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Africa: Domain Name Meeting Urges Africa to End Internet Drought

Posté par BAUDOUIN SCHOMBE le 15 mars 2010

Nairobi — A global Internet security firm has asked African leaders to make the Internet more accessible and affordable in order to promote social and economic development.
At the 37th session of the Internet Corporation for Assigned Names and Numbers (ICANN) held in Nairobi from March 8-12, industry players noted that the Internet was key to overall GDP growth.
Icann’s chief executive, Rod Beckstrom said: « A new drought has emerged in Africa — an Internet access drought. We would like to help African leaders to end it, as online commerce is becoming important around the globe. »
Mr Beckstrom singled out Kenya as an example of an African state that has embraced emerging online networks, with its growing fibre optic system and its potential for expansion across the continent.
« Africa’s young generation is already embracing the Internet any way it can, and they want more. This can be seen from the fact that 77 per cent of Kenyans want to spend more time online while 63 per cent want more and better access to the Internet, » said Mr Beckstrom.
In harmony with its Vision 2030 economic blueprint, the Kenya government intends to increase the sector’s contribution to the country’s GDP from 3 per cent to over 10 per cent in the next three years.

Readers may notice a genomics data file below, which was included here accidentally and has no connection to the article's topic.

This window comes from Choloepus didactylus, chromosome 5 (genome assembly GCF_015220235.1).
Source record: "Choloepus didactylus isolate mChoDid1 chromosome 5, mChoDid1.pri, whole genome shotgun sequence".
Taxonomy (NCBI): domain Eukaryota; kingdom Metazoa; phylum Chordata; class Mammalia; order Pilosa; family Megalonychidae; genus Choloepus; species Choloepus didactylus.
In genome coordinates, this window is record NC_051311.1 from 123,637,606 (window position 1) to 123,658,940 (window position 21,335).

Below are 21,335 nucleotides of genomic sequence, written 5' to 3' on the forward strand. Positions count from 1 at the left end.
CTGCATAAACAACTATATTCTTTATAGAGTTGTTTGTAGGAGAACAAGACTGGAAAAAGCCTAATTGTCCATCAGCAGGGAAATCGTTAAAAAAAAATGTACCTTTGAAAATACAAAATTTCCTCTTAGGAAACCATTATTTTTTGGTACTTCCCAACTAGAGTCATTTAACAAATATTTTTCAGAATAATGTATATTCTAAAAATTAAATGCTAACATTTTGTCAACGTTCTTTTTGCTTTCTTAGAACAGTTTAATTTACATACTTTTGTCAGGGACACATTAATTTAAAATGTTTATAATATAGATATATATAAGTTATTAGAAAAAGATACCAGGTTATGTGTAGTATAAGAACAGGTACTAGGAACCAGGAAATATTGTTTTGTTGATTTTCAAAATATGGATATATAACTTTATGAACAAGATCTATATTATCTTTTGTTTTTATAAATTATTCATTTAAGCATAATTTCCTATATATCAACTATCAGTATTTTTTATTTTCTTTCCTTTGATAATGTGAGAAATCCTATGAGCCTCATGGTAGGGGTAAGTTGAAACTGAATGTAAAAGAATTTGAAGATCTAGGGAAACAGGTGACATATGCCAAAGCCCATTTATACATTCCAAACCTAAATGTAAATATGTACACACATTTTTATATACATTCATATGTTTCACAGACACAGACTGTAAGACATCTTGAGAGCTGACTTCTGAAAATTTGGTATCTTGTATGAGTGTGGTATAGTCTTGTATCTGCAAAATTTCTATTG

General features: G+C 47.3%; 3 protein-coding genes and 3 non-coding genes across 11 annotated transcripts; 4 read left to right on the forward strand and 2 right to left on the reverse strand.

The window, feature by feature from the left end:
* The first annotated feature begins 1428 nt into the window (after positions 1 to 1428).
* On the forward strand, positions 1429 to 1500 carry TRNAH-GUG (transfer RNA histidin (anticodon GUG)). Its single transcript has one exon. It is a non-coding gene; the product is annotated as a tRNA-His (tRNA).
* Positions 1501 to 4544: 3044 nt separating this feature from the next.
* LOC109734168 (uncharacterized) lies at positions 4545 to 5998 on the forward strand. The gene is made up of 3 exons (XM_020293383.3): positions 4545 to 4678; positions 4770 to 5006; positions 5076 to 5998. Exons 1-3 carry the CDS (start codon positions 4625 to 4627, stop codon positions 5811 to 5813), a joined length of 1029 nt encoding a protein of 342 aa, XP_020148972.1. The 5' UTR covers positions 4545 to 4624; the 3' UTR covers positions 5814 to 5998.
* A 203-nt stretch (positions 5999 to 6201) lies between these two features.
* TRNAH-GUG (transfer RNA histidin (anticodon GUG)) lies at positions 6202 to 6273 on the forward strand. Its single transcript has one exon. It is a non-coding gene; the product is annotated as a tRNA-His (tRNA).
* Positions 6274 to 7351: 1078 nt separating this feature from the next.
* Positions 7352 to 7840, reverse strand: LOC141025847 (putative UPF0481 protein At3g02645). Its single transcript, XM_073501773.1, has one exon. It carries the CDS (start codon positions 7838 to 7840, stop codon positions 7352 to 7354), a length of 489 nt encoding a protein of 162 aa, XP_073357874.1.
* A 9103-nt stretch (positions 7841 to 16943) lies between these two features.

Mr Beckstrom urged other African nations to end telecoms monopolies which, « increase the price of Internet services, trapping the poor in a technological drought. »
He said that despite Africa making up for about 15 per cent of the world’s population, the continent accounts for less than 7 per cent of Internet users globally.
Icann, formed in 1998, is a non-profit organisation that was incorporated in the United Sates to keep the Internet secure, stable and interoperable, by promoting competition and developing policies on its unique identifiers.
Icann has representation from all over the world.
Speaking at the meeting, Kenya’s Information and Communications Minister Samuel Poghisio said the hosting of Icann in Africa provided industry players and government officials in the developing world, an opportunity to learn, first-hand, the continent’s needs and challenges in the ICT sector.
Mr Poghisio said although the number of Internet users in Kenya still stood at about 4.5 million according to the Communications Commission of Kenya, the registry with the « .ke » domain had shown signs of positive growth.
In July 2007 for instance, registered users stood at about 7,000 and a year later, they were 9,486, with the number of domain registrars growing from 77 to 105.
Kenya Network Information Centre (Kenic), which manages the « .ke » domain saw its revenue within the same period grow by 21 per cent, from $168,057 (Ksh12.6 million) to $202,555 (Ksh15.2 million).

 

« We are currently developing an investment policy with the aim of ensuring Kenic maintains at least a one-year cash reserve within the next three years, » said Mr Poghisio.
The CCK director general, Charles Njoroge said at the meeting’s opening session that the East African region was in the process of setting up an Internet exchange portal that will ensure local traffic is kept within member countries’ borders.
« We are establishing computer emergency response teams. Kenya’s will be named KE-CERT, » said Mr Njoroge.
KE-CERT is expected to manage cyber security in the country through co-ordinated response to related incidents, awareness creation and provision of advisories among others.

Source : East African

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